Mary Surratt — Surratt owned a boarding house in Washington where the conspirators met. Sentenced to death, she was hanged, becoming the first woman executed by the United States federal government.
George Azterodt — German-born Azterodt was a carriage painter and boatman who had secretly ferried Confederate spies across Southern Maryland waterways during the war. Recruited by Booth into the conspiracy, he was assigned to kill Vice President Andrew Johnson, but lost his nerve and stayed in a hotel bar, drinking, instead.
Adjusting the ropes for hanging the conspirators. White cloth was used to bind their arms to their sides, and their ankles and thighs together.
Close-up: A white bag was placed over the head of each prisoner after the noose was put in place.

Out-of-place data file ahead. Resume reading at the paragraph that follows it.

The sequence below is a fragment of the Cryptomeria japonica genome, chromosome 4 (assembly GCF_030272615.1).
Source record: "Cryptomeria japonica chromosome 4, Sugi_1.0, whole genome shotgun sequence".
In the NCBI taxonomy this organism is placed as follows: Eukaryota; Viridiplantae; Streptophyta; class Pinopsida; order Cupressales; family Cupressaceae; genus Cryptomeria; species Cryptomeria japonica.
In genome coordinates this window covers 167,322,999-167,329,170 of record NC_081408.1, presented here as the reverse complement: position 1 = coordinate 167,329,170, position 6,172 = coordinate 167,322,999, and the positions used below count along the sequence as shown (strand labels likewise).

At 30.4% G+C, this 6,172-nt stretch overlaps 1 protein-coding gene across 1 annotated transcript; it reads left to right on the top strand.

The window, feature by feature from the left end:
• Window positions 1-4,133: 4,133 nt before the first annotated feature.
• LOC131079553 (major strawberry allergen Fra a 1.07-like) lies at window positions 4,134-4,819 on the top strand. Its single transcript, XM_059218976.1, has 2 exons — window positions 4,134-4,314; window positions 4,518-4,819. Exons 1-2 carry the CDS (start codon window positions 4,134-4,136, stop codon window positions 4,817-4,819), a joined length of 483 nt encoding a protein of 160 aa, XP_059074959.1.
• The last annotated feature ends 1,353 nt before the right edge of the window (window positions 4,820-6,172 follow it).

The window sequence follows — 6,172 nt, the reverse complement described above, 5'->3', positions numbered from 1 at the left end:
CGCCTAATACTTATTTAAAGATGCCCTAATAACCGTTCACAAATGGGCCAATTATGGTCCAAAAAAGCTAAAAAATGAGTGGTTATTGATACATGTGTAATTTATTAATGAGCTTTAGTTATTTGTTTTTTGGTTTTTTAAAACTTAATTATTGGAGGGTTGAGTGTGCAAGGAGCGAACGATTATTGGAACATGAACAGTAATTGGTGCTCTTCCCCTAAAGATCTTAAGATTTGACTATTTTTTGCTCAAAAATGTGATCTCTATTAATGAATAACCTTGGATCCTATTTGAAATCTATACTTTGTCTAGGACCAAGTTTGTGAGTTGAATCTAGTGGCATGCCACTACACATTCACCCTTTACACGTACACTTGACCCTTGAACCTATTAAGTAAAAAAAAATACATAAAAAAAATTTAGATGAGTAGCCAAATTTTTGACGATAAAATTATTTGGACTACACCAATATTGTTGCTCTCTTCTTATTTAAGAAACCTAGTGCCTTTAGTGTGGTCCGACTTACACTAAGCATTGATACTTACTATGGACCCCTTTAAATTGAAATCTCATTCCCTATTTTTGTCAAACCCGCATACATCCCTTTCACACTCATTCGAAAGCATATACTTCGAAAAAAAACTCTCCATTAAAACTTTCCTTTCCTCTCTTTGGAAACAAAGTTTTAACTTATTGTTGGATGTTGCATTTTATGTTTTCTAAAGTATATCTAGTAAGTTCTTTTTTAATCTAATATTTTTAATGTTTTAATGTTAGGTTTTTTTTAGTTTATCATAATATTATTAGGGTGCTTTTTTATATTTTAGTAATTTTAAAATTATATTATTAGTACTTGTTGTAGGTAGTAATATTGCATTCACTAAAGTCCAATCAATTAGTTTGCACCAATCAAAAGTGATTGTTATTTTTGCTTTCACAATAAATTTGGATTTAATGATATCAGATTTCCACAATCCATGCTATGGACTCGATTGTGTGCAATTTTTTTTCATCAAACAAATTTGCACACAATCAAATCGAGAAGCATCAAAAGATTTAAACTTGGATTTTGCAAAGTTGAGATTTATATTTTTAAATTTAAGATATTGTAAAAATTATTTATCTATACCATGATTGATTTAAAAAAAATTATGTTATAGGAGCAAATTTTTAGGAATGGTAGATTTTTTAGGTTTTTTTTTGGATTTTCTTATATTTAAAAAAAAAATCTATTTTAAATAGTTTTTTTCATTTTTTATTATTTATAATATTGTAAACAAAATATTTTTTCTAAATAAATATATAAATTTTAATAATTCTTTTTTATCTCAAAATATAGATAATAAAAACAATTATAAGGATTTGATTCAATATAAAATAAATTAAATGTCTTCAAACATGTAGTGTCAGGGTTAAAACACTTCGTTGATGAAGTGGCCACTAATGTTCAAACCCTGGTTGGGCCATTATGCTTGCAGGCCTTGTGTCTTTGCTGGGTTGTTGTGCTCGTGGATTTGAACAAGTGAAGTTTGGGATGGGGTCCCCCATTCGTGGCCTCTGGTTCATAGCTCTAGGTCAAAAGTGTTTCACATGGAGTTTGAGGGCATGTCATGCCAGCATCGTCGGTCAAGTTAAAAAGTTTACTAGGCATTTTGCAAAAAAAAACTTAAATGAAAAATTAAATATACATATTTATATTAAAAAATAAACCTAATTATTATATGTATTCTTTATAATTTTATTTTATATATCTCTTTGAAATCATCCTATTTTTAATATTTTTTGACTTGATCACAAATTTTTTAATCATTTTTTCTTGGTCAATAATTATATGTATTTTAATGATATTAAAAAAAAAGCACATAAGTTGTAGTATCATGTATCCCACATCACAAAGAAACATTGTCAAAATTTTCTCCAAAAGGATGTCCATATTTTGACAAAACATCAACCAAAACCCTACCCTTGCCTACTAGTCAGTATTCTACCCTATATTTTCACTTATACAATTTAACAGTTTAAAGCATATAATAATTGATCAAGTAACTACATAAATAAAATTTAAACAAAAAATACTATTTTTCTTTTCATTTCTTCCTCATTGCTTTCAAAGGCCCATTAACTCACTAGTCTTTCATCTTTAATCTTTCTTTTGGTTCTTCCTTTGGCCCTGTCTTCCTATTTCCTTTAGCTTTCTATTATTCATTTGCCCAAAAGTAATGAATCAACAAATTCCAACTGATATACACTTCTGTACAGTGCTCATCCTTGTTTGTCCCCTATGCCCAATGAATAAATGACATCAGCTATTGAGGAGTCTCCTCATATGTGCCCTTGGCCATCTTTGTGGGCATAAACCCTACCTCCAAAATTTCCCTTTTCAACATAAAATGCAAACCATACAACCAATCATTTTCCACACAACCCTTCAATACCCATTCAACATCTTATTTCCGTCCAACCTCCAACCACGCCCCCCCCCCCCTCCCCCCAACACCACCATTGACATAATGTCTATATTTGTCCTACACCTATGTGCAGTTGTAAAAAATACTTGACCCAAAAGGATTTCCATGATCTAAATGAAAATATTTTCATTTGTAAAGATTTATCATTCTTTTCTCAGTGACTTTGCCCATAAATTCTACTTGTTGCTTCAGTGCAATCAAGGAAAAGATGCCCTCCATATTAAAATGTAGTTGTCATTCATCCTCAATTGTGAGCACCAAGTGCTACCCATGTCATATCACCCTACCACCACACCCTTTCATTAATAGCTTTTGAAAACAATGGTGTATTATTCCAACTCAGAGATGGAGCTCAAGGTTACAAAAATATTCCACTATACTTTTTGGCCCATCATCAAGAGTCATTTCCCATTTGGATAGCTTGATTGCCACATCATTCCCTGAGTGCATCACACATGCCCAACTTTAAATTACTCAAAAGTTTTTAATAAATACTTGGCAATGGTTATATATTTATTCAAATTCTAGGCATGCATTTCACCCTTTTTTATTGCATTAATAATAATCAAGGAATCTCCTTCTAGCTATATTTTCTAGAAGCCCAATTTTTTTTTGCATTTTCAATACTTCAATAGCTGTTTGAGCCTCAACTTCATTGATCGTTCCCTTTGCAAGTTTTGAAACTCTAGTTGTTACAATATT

Shortly after the afternoon of July 7, 1865, the four condemned conspirators were forced to climb the hastily built gallows that they had heard being tested the night before from their prison cells. More than 1,000 people—including government officials, members of the U.S. armed forces, friends and family of the accused, official witnesses, and reporters—had come with their exclusive tickets to see this execution. Nooses were placed around the accused’s necks and hoods placed over their heads. Ever since the sentences had been handed down a week ago, Surratt’s lawyers and her daughter Anna had been fighting and pleading for her death sentence to be changed. In fact, many in attendance thought that Surratt would be saved from the gallows at the last-minute. It was not to be.